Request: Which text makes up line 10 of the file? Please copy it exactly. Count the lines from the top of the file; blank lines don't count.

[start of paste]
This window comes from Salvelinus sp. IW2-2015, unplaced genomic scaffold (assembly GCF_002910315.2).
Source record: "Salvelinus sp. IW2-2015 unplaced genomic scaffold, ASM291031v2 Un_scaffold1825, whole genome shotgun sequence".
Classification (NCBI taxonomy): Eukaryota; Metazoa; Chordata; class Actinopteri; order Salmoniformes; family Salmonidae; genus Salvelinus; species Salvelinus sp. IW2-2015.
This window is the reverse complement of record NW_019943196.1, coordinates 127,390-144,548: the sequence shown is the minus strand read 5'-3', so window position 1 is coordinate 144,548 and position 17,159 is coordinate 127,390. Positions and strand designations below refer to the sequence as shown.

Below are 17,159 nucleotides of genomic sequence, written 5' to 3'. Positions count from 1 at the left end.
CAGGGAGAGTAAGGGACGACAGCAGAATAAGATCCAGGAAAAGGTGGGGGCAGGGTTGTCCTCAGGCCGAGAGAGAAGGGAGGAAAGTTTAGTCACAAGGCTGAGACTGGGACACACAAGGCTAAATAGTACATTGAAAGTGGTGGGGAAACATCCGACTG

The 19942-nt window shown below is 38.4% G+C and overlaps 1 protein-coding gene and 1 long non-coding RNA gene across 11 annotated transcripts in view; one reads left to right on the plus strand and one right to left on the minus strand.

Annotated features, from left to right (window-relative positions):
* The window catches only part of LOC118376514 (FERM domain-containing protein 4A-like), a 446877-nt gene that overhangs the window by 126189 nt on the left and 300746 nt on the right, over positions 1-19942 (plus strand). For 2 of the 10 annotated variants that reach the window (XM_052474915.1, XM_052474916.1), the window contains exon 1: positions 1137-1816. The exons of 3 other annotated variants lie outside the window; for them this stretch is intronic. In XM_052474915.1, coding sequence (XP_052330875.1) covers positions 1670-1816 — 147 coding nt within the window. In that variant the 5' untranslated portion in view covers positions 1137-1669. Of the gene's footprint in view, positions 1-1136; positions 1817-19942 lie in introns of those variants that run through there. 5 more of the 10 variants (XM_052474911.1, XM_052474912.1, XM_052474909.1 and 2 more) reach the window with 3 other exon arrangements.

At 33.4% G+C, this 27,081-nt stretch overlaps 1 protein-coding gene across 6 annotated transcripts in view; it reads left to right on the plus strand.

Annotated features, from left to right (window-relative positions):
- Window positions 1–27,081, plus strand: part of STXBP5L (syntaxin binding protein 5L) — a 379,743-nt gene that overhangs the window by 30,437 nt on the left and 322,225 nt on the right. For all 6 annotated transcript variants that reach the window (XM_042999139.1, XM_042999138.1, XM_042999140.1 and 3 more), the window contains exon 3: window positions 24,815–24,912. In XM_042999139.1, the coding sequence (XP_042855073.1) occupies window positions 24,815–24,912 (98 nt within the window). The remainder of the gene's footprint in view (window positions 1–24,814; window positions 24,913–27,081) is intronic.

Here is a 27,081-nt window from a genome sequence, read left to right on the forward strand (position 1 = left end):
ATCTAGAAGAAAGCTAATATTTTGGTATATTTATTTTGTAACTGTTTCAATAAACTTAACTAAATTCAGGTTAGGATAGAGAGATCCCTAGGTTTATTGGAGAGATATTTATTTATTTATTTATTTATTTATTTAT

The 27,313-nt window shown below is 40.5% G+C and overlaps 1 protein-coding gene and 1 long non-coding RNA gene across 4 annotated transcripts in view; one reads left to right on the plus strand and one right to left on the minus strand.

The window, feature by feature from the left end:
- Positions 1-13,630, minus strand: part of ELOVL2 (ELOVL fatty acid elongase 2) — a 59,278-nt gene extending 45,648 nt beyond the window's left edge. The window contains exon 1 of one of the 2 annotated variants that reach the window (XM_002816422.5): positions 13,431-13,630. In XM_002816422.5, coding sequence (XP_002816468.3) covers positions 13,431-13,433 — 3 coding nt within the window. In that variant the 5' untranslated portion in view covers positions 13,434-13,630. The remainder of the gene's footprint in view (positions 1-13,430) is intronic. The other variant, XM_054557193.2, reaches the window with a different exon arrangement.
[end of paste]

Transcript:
At 33.4% G+C, this 27,081-nt stretch overlaps 1 protein-coding gene across 6 annotated transcripts in view; it reads left to right on the plus strand.